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December 29, 2010 12:00 PM

Newsmakers of the Year 2010: The Cleanup Crew

Posted by Ed Shanahan

Last year was a big one for sifting through and cleaning up the wreckage wrought by the financial crisis. Whether it was the exhaustive autopsy of the Lehman Brothers collapse, the Securities and Exchange Commission accusing Goldman Sachs of duping investors, or Troubled Asset Relief Program recipients repaying the government, it seemed that order was being restored. Along the way, 14 people did enough to merit recognition in our Newsmakers of the Years feature. Some made the cut for wielding a metaphorical broom, some for getting caught in the sweep. Others on the list distinguished themselves in ways that had nothing to do with the recession and its fallout. On to 2011. There's plenty of cleaning yet to do.

 

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•  In March, Lehman Brothers Holdings Inc. bankruptcy examiner and JENNER & BLOCK CHAIR ANTON VALUKAS (1) unveiled his 2,200-page report laying out what killed the investment bank—and nearly toppled the entire financial system. To Manhattan bankruptcy judge James Peck, it was well worth its $93 million cost. "I consider this to be one of the most extraordinary pieces of work product I have ever encountered," Peck said, adding, "It reads like a best seller."

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•  Fresh off quitting  as AIG general counsel in the face of a steep, TARP–driven pay cut—and pocketing millions in severance--ANASTASIA "STASIA" KELLY (2) joined DLA Piper. "For someone to say, 'I think you're doing a great job, Stasia, but the American people hate you, and therefore we think you should make no more than $500,000 a year'—there's no logic to that," she told Fortune.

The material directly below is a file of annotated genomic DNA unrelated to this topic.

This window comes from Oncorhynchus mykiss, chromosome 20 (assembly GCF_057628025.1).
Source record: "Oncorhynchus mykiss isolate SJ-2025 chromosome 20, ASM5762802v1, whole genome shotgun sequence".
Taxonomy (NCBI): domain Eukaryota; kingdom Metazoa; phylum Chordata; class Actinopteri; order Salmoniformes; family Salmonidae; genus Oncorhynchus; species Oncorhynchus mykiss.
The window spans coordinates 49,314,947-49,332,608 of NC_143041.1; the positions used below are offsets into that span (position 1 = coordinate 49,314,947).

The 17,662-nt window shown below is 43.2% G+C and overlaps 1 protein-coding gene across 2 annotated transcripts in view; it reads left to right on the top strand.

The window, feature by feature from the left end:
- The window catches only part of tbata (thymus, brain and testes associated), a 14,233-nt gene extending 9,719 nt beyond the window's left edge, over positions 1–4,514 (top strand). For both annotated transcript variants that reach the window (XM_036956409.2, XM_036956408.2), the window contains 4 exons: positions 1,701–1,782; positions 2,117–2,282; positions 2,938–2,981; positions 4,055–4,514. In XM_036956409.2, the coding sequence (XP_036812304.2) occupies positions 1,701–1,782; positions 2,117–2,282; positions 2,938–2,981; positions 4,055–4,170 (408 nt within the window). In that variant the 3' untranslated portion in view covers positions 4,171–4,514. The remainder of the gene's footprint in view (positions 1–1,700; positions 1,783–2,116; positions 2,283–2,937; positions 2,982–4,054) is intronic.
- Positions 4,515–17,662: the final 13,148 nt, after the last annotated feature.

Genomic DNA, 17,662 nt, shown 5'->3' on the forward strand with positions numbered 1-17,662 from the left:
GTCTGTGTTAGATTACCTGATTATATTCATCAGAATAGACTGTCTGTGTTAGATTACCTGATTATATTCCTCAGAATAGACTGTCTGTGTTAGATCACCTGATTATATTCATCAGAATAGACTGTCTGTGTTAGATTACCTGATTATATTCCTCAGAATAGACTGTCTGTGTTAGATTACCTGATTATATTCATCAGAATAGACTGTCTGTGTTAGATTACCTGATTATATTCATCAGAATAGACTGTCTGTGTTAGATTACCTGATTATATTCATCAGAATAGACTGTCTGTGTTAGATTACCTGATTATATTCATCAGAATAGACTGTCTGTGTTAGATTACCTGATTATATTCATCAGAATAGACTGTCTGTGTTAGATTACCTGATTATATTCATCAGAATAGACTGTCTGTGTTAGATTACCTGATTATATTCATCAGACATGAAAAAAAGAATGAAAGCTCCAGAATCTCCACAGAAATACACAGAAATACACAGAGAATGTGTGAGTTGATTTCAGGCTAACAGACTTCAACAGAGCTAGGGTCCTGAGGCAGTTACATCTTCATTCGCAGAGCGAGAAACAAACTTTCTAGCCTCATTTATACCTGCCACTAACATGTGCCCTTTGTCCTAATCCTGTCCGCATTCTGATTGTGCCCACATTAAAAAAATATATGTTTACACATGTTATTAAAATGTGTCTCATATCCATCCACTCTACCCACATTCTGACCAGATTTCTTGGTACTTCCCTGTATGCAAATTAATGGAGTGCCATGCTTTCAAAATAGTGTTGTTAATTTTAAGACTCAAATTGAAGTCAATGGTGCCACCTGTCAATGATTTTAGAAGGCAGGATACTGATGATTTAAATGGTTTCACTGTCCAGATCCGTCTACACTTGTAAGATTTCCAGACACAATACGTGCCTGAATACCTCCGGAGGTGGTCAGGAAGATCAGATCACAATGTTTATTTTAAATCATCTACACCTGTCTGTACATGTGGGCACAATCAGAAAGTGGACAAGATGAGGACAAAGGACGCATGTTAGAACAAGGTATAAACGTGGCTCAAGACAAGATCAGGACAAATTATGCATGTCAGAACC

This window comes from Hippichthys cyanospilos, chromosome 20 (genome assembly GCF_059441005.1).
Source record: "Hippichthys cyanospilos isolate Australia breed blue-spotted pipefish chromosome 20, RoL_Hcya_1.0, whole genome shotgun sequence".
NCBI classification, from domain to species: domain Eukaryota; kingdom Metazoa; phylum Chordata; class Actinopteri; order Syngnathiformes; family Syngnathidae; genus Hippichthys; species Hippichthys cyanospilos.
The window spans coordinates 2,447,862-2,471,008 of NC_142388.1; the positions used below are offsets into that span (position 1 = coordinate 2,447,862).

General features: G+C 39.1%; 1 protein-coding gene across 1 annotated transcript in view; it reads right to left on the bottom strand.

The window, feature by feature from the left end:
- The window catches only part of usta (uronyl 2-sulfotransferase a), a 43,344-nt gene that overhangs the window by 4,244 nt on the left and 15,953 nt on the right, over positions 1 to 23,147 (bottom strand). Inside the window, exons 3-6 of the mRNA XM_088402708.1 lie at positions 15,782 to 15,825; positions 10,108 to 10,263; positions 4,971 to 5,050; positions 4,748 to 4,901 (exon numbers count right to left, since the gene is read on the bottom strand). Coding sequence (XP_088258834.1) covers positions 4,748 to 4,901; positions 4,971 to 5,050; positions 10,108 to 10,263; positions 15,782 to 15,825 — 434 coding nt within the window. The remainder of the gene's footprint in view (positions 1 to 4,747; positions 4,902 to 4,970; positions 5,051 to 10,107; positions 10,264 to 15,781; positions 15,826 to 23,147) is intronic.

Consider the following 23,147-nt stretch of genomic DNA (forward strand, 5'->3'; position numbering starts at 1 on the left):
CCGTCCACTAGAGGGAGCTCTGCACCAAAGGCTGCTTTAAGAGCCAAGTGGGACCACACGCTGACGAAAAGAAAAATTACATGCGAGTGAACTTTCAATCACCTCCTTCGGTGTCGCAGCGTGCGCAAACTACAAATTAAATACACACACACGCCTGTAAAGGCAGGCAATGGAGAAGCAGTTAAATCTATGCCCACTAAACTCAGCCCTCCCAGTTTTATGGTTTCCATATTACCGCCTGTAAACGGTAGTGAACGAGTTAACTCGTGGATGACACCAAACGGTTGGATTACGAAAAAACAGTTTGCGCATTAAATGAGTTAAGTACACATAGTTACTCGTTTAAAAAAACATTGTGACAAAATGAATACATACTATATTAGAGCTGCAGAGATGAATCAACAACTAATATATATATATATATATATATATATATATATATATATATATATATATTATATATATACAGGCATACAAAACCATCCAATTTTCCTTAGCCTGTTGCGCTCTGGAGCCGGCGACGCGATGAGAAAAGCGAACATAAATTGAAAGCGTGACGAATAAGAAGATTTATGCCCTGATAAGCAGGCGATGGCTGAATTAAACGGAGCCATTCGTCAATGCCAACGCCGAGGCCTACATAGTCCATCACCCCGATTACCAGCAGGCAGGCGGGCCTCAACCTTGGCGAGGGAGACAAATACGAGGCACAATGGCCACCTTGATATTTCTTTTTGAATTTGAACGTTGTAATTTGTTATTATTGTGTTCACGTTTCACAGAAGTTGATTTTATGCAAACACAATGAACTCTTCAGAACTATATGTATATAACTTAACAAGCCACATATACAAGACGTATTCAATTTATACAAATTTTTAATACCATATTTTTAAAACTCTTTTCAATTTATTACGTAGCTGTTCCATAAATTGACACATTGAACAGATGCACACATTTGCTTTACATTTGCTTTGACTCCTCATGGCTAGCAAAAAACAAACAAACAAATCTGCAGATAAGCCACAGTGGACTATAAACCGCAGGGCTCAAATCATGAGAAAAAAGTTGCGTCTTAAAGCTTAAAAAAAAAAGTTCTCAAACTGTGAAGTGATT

•  After viewing outtakes from the documentary Crude, which traces the multibillion-dollar toxic tort suit against Chevron over oil contamination in Ecuador, Manhattan district court judge Lewis Kaplan granted Chevron's motion to depose  STEVEN DONZIGER (3), the lead plaintiffs lawyer. Donziger, Kaplan wrote, "has acknowledged in the outtakes that the purported civil litigation in Ecuador 'is not a legal case. It's a political battle.' "

• "We appreciate this opportunity to be of service to you," MANATT, PHELPS & PHILLIPS NAME PARTNER CHARLES MANATT (4) wrote in an October 2009 engagement letter to lawyer Harold Brady, who was acting on the Jamaican government's behalf. Four months later, with the firm's role in an extradition dispute involving an alleged Jamaican drug kingpin generating controversy, the firm apparently felt differently. The contract was canceled.